“The most fun conference I’ve ever attended” Agile Testing Days 2015 review

“The most fun conference I’ve ever attended” was just one of many similar evaluations I heard at Agile Testing Days 2015. The organisers certainly put a lot in to making it entertaining. The first night Wild West party, complete with magician, was great fun, and the rest of the three days was filled with generous amounts of food and drink, and social activities like the Agile Games night. There was even an escape room challenge, which was very well attended.

Agile TD reminds me more of an annual get together of a distributed community of agile testers, rather than a (more conventional) conference of attendees coming to hear the expert speakers. For the speakers, it was certainly more like a reunion, with in-house jokes like “Table Twooooo” (shrieked at high volume regularly at the speakers’ pre-conference dinner!) adding to that shared sense of ATD community.

The atmosphere created was “we’re here to have fun together, share our experiences and learn from others (including, but not exclusively, from the speakers at the front)”. The opening keynote was probably the best example of this, with Alex Schladebeck & Huib Schoots using the metaphor of music as a way of sharing some simple points on agile testing. 600 people singing a round of a folk song accompanied by Kazoo, violin and trombone, is a great way to start any conference.

That said, I was generally disappointed with the rest of the keynotes. It was great to see Dr Sue Black championing women in tech, but the vast bulk of her talk was a ‘history of the campaign to save Bletchley Park. As laudable as that was, the emphasis on saving a bit of the UK’s heritage because it “helped us win the War” (at a European conference in Berlin) was terribly parochial. Bryan Beecham’s talk on the ‘Human Refactoring Experiment’ used the analogy of code refactoring to deliver a lecture on exercise and diet, under the pretext that being fit and healthy makes you a better tester. That may be true, but hardly newsworthy. Ironically, this talk did at least mention software development, unlike most of the other keynotes.

There were a few keynotes broadly on the topic of changing the world of work, which I found quite superficial (they could have been delivered at just about any conference), but they did seem to have some resonance with the ATD audience (who presumably felt they were hard-pressed testers with no power to change their situation). Olaf Lewitz’s talk on the last day was probably the best of the bunch, notably lacking the excessive ego of some of the other speakers. The latter seemed to be simply competing to show how anarchic they were by making a point of swearing abundantly. My problem is that it all came over as a bit of a rallying cry for revolution in the workplace (which I’m all in favour of), but with no real practical application. I would have preferred to have heard about success stories, not simply “be provoked”. Saying “I’m from the future so you won’t get it” is simply patronising and untrue (many of us are already working in innovative new ways that don’t resemble the straw-man Taylorist-type environments being attacked).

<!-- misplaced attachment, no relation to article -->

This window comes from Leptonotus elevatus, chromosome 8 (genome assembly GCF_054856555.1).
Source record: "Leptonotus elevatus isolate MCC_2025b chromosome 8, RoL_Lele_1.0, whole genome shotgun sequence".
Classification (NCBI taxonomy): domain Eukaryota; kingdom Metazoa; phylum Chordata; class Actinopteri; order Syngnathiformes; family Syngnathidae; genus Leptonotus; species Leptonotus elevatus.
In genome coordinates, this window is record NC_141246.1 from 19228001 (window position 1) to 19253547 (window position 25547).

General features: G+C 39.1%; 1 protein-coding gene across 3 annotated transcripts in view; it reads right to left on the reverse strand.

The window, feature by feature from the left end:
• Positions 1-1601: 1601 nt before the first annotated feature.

At the start of the conference, Lisa Crispin and Janet Gregory performed a short skit, in keeping with the Wild West theme, about prospectors looking for gold. The conclusion was an exhortation to look out for the “golden nuggets” in the conference. There were plenty of opportunities throughout the conference to find such nuggets to take away, in addition to the keynote presentations. There were plenty of workshops every day on a wide range of topics and of course there was plenty of opportunity to talk to other attendees, something that ATD really encourages.

Overall, my impression was that ATD was great for testers across Europe (and further afield) to compare notes and have a good laugh together. For many of the delegates I met, and from observing Twitter, this seems to be good enough. However, for those who were hoping to hear new, cutting edge ideas in the field of agile testing, I think they may have been frustrated at how much debris they had to sift through to find any golden nuggets.